The tug of war between Lebanese parties concerned by the formation of a new cabinet has reached an unprecedented level as the unofficial deadline of Nov. 22 to complete the lineup approaches. Political parties are arguing if more seats need to be given to sectors like finance, communication, public works, and health.
$300 million in hospitalization allocated by the Government
Business News, 11/14/16
A Cabinet decree issued last week allocated around $300 million per year to cover hospitalization fees of patients to be treated at the expense of the Ministry of Public Health (MoPH). The amount is an increase of around eight percent compared to 2014.
Dominican Republic: Health
Dominican Republic: Zika, dengue and chikungunya virus outbreak DREF Operation Final Report n° MDRDO008
Relief Web, 11/14/16
On 23 January 2016, the Pan American Health Organization/World Health Organization (PAHO/WHO) reported the presence of the Zika virus in the Dominican Republic. Out of ten confirmed cases, eight were contracted locally and two were imported from El Salvador.
Confirmed: 10 babies with microcephaly linked to zika virus
Dominican Today, 11/14/16
The birth of babies with microcephaly (Guillain-Barre Syndrome) suspected of being linked to the Zika virus reached 28. Of these, 10 are confirmed to be linked to Zika, while 18 additional cases currently await results from the US Centers for Disease Control and Prevention (CDC).
Prisons fight opioids with $1,000 Vivitrol injections: Does it work?
CBS News, 11/14/16
U.S. prisons are experimenting with a $1000 monthly injection that could help addicted inmates stay off opioids after they are released. However, skeptics question its effectiveness and say the manufacturer has aggressively marketed the unproven drug.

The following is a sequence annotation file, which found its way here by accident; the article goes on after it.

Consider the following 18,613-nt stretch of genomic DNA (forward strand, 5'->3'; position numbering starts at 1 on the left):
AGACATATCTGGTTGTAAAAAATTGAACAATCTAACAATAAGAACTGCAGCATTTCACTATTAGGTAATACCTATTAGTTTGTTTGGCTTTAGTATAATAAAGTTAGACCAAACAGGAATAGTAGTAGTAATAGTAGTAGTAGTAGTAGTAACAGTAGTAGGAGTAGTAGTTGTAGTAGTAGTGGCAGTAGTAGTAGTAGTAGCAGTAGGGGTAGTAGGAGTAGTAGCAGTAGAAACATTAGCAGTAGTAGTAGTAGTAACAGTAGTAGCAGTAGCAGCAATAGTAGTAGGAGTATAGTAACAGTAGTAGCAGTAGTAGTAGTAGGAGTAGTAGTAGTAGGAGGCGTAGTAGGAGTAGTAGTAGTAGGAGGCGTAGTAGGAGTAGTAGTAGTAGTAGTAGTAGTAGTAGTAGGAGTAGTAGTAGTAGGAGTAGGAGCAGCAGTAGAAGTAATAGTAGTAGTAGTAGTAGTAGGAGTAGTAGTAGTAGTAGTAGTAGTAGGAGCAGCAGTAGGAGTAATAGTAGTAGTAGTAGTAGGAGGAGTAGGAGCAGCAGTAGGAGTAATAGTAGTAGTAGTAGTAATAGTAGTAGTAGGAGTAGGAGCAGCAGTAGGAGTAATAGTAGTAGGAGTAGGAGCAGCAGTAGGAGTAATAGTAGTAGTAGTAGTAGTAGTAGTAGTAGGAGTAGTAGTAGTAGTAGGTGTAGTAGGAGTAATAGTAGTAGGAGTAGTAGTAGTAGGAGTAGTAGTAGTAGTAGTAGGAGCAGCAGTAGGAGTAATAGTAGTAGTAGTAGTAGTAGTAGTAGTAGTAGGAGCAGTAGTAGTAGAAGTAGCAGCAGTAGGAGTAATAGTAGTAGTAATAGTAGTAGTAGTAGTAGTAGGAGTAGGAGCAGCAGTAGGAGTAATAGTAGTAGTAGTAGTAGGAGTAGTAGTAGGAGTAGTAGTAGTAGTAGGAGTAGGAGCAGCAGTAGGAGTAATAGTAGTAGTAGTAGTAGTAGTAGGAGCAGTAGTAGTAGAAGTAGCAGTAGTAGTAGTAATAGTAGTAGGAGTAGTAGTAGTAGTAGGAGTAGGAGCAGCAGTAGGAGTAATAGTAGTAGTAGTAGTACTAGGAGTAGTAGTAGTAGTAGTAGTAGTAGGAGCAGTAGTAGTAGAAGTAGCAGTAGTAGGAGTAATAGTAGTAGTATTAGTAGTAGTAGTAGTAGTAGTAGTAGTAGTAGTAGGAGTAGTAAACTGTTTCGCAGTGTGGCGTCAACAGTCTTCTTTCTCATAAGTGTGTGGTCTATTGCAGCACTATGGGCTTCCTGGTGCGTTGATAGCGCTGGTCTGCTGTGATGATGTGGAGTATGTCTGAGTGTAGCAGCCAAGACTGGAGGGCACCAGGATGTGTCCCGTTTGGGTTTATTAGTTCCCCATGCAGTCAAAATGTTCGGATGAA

Targeting Opioid Use When Workers Get Hurt
Wall Street Journal, 11/15/16
Workplace injury is one of the main reasons doctors prescribe opioids, and dependence has become an expensive problem for those paying workers’ comp claims. As such, companies that handle these claims are trying new programs that push workers toward alternative pain treatments and that make it harder to get prescriptions for potentially addictive drugs
Deadly Synthetic Opioid ‘Pink’ Now a Schedule I Drug
Responding to an “imminent threat” to public health and safety, the US Drug Enforcement Administration has temporarily classified the synthetic opioid U-47700 ― known on the street as Pink ― as a Schedule I substance. The DEA said it has received reports of at least 46 confirmed deaths associated with U-47700 occurring in 2015 and 2016.